The Infusion Of Stars And Stripes: Sectarianism And National Unity In Little Syria, New York, 1890-1905, Manal Kabbani Jan 2016

The Infusion Of Stars And Stripes: Sectarianism And National Unity In Little Syria, New York, 1890-1905, Manal Kabbani

Dissertations, Theses, and Masters Projects

No abstract provided.


Relationships, Credit, And Value: Analyzing Money As A Social Institution In Late Eighteenth-Century Virginia, Amanda White Gibson Jan 2016

Relationships, Credit, And Value: Analyzing Money As A Social Institution In Late Eighteenth-Century Virginia, Amanda White Gibson

Dissertations, Theses, and Masters Projects

No abstract provided.


Cherries From The Tree: National Identity And The Hero Construction Of George Washington, 1799-1829, Jack Thomas Masterson Jan 2016

Cherries From The Tree: National Identity And The Hero Construction Of George Washington, 1799-1829, Jack Thomas Masterson

Dissertations, Theses, and Masters Projects

No abstract provided.


'A Land Not Exactly Flowing With Milk & Honey': Swan River Mania In The British Isles And Western Australia 1827-1832, Matthew John Niendorf Jan 2016

'A Land Not Exactly Flowing With Milk & Honey': Swan River Mania In The British Isles And Western Australia 1827-1832, Matthew John Niendorf

Dissertations, Theses, and Masters Projects

No abstract provided.


Private Schools For Blacks In Early Twentieth Century Richmond, Virginia, Sharron Smith Jan 2016

Private Schools For Blacks In Early Twentieth Century Richmond, Virginia, Sharron Smith

Dissertations, Theses, and Masters Projects

The Virginia State Constitution of 1869 mandated that public school education be open to both black and white students on a segregated basis. In the city of Richmond, Virginia the public school system indeed offered separate school houses for blacks and whites, but public schools for blacks were conducted in small, overcrowded, poorly equipped and unclean facilities. at the beginning of the twentieth century, public schools for black students in the city of Richmond did not change and would not for many decades. Before 1918, there was no public high school for black students to attend. Whites made it clear ...


The Gilded South/Exporting Abortion, Jenna Frances Ray Jan 2016

The Gilded South/Exporting Abortion, Jenna Frances Ray

Dissertations, Theses, and Masters Projects

This master's portfolio consists of two distinct essays. The first concerns the development of the American South, and the specific role of the Confederacy, with regard to questions of foreign expansion. The second concerns the way that abortion policy as a subject of American foreign policy changes as a result of the 1973 Supreme Court ruling on Roe v. Wade.


Subjects Or Rebels: The Dominion Of New England And The Roots Of Anglo-American Conflict / The Right To Fortifications: American Communities And The Politics Of Harbor Defense: 1794-1812, Samuel Aldred Slattery Jan 2016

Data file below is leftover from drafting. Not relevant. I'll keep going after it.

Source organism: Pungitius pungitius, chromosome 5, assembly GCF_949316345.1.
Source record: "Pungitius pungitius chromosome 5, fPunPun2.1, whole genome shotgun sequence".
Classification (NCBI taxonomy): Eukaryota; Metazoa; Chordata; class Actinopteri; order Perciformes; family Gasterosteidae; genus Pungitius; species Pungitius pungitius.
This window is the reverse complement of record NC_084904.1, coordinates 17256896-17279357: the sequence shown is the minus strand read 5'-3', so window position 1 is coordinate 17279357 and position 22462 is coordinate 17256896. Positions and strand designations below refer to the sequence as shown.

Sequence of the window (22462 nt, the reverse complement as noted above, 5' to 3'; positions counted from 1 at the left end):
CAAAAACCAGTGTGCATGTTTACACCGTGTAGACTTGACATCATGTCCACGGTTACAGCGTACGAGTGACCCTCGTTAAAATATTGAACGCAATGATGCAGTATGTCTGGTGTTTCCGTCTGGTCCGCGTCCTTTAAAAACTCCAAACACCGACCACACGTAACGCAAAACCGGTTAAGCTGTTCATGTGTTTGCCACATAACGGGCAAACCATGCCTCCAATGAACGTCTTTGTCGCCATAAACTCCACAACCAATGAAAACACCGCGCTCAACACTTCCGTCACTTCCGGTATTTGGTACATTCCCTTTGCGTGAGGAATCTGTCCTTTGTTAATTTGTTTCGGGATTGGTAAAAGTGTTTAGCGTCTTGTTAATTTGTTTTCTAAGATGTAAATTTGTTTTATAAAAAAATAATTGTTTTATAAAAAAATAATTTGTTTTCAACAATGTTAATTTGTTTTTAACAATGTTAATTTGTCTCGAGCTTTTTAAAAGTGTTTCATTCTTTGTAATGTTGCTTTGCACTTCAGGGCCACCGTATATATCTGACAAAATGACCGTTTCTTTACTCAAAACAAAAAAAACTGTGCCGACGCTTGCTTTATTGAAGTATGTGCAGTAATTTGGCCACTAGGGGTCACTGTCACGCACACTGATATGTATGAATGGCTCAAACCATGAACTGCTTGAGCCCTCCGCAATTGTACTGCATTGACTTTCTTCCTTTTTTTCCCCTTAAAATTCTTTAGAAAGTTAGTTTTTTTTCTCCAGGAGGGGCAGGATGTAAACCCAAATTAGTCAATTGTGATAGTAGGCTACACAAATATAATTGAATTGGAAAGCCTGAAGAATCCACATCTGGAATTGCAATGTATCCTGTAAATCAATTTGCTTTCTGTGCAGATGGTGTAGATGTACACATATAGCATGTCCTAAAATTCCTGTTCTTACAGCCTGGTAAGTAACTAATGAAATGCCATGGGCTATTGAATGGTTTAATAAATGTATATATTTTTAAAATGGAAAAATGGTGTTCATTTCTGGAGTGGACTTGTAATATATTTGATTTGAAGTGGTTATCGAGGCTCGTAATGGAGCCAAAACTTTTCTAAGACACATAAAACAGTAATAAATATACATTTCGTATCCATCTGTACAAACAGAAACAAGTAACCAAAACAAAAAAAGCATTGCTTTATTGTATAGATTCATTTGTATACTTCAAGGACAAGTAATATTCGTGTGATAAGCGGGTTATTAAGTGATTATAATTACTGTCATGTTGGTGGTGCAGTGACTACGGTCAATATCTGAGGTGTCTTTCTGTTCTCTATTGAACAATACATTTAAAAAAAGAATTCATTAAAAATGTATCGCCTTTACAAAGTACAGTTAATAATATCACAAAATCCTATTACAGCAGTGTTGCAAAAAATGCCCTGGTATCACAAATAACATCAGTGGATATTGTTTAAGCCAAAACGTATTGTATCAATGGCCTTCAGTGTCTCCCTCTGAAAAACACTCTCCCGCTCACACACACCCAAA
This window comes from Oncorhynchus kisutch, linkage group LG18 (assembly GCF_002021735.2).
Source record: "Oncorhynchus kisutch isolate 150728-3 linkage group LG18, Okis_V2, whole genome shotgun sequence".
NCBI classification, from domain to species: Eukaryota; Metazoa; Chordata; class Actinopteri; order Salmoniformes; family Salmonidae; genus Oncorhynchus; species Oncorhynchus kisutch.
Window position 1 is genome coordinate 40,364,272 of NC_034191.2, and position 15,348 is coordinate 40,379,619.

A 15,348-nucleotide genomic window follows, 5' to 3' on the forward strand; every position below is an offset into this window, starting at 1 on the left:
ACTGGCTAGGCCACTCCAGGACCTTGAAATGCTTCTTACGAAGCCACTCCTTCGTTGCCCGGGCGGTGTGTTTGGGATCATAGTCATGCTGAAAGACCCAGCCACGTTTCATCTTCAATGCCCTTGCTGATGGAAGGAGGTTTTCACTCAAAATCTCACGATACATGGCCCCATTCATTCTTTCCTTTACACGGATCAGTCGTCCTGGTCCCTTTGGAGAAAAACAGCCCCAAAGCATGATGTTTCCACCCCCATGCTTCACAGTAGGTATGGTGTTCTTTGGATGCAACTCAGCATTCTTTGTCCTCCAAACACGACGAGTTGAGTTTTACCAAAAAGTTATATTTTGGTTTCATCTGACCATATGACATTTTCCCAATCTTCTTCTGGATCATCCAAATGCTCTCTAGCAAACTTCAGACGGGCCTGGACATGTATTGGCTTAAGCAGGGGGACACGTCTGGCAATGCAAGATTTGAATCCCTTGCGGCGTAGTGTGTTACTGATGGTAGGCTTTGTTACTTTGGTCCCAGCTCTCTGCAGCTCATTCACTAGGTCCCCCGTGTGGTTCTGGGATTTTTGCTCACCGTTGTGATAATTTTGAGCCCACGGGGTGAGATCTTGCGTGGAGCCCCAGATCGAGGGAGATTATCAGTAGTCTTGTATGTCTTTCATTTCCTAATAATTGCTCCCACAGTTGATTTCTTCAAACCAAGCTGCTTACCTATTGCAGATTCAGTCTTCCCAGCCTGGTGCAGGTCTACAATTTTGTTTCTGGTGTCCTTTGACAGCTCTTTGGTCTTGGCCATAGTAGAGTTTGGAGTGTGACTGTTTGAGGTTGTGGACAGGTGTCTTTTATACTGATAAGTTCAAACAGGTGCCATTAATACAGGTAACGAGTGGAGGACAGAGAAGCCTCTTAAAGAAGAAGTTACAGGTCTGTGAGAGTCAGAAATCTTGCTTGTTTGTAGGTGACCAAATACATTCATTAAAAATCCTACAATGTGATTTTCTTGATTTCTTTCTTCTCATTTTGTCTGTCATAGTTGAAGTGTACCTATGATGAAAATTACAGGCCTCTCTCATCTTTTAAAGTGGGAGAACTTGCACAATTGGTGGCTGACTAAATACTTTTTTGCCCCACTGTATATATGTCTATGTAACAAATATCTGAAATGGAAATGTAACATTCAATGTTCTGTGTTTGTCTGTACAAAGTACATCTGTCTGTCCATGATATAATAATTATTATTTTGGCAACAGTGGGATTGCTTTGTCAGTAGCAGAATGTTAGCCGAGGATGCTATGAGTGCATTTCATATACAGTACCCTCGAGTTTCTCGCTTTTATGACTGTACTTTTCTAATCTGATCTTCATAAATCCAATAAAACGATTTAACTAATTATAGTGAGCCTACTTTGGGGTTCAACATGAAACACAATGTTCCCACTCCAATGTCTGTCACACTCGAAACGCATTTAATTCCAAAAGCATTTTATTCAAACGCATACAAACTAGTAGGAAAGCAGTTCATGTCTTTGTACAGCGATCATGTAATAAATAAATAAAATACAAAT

Subjects Or Rebels: The Dominion Of New England And The Roots Of Anglo-American Conflict / The Right To Fortifications: American Communities And The Politics Of Harbor Defense: 1794-1812, Samuel Aldred Slattery

Dissertations, Theses, and Masters Projects

ABSTRACT Subjects or Rebels: The Dominion of New England and the Roots of Anglo-American Conflict This paper argues that the process by which the English Crown’s initially modest attempts to tweak New England colonial governance dovetailed into a reactionary denial of all colonial liberties. The imposition of autocratic imperial rule and armed occupation of New England reflects the fundamental bankruptcy of the “imperial constitution,” namely, the incompatibility of the right of colonists to representative assemblies and the imperial authority of the English state. Because on a constitutional level the two were incompatible, a protracted conflict between colonists and metropolitans ...


Uniting Interests: The Economic Functions Of Marriage In America, 1750-1860, Lindsay Mitchell Keiter Jan 2016

Uniting Interests: The Economic Functions Of Marriage In America, 1750-1860, Lindsay Mitchell Keiter

Dissertations, Theses, and Masters Projects

This dissertation, "Uniting Interests: Money, Property, and Marriage in America, 1750-1860," examines how marriage was an essential economic transaction that responded to the development of capitalism in early America. Drawing on scholarship on the history of economic development, household organization, law, and gender, I argue that families actively distributed resources at marriage as part of larger wealth management strategies that were sensitive to regional and national economic growth. I focus particularly on women's property holding and how families deployed the legal protection of women's property as bulwarks against financial disaster. This project restores the family and women to ...